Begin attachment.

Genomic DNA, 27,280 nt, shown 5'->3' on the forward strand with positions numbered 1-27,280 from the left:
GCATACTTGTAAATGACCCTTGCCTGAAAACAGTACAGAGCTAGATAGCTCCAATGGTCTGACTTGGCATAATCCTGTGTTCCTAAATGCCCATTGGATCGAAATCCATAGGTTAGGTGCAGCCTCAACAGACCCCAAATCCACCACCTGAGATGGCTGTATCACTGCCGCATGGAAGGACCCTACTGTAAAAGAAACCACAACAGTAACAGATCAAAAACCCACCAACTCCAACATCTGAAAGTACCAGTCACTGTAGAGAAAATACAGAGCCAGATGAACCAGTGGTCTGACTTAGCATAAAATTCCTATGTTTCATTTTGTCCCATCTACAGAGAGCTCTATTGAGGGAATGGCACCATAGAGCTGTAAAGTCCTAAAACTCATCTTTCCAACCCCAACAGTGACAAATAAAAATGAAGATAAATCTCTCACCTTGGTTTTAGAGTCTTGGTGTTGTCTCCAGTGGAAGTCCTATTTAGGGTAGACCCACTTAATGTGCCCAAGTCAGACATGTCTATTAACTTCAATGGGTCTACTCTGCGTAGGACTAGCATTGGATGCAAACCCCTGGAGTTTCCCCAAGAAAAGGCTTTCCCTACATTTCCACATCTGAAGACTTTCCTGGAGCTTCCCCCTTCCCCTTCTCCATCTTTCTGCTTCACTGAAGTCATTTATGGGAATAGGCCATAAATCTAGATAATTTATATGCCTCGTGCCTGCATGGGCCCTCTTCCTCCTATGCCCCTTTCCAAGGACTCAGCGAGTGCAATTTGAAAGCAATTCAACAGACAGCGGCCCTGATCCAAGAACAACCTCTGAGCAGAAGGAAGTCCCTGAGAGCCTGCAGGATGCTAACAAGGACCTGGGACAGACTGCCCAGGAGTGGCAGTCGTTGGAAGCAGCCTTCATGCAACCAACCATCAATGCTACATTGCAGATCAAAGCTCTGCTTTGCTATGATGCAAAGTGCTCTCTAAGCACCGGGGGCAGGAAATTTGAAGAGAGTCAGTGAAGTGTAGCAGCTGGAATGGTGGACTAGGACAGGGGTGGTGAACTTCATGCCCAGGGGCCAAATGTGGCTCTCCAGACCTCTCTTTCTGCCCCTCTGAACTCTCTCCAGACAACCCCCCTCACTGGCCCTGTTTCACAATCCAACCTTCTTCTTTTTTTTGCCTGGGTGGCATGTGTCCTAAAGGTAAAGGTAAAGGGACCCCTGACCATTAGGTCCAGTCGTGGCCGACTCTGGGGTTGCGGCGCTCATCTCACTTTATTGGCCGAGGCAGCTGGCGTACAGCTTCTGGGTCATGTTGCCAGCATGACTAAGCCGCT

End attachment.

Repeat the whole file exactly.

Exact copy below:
Genomic DNA, 27,280 nt, shown 5'->3' on the forward strand with positions numbered 1-27,280 from the left:
GCATACTTGTAAATGACCCTTGCCTGAAAACAGTACAGAGCTAGATAGCTCCAATGGTCTGACTTGGCATAATCCTGTGTTCCTAAATGCCCATTGGATCGAAATCCATAGGTTAGGTGCAGCCTCAACAGACCCCAAATCCACCACCTGAGATGGCTGTATCACTGCCGCATGGAAGGACCCTACTGTAAAAGAAACCACAACAGTAACAGATCAAAAACCCACCAACTCCAACATCTGAAAGTACCAGTCACTGTAGAGAAAATACAGAGCCAGATGAACCAGTGGTCTGACTTAGCATAAAATTCCTATGTTTCATTTTGTCCCATCTACAGAGAGCTCTATTGAGGGAATGGCACCATAGAGCTGTAAAGTCCTAAAACTCATCTTTCCAACCCCAACAGTGACAAATAAAAATGAAGATAAATCTCTCACCTTGGTTTTAGAGTCTTGGTGTTGTCTCCAGTGGAAGTCCTATTTAGGGTAGACCCACTTAATGTGCCCAAGTCAGACATGTCTATTAACTTCAATGGGTCTACTCTGCGTAGGACTAGCATTGGATGCAAACCCCTGGAGTTTCCCCAAGAAAAGGCTTTCCCTACATTTCCACATCTGAAGACTTTCCTGGAGCTTCCCCCTTCCCCTTCTCCATCTTTCTGCTTCACTGAAGTCATTTATGGGAATAGGCCATAAATCTAGATAATTTATATGCCTCGTGCCTGCATGGGCCCTCTTCCTCCTATGCCCCTTTCCAAGGACTCAGCGAGTGCAATTTGAAAGCAATTCAACAGACAGCGGCCCTGATCCAAGAACAACCTCTGAGCAGAAGGAAGTCCCTGAGAGCCTGCAGGATGCTAACAAGGACCTGGGACAGACTGCCCAGGAGTGGCAGTCGTTGGAAGCAGCCTTCATGCAACCAACCATCAATGCTACATTGCAGATCAAAGCTCTGCTTTGCTATGATGCAAAGTGCTCTCTAAGCACCGGGGGCAGGAAATTTGAAGAGAGTCAGTGAAGTGTAGCAGCTGGAATGGTGGACTAGGACAGGGGTGGTGAACTTCATGCCCAGGGGCCAAATGTGGCTCTCCAGACCTCTCTTTCTGCCCCTCTGAACTCTCTCCAGACAACCCCCCTCACTGGCCCTGTTTCACAATCCAACCTTCTTCTTTTTTTTGCCTGGGTGGCATGTGTCCTAAAGGTAAAGGTAAAGGGACCCCTGACCATTAGGTCCAGTCGTGGCCGACTCTGGGGTTGCGGCGCTCATCTCACTTTATTGGCCGAGGCAGCTGGCGTACAGCTTCTGGGTCATGTTGCCAGCATGACTAAGCCGCT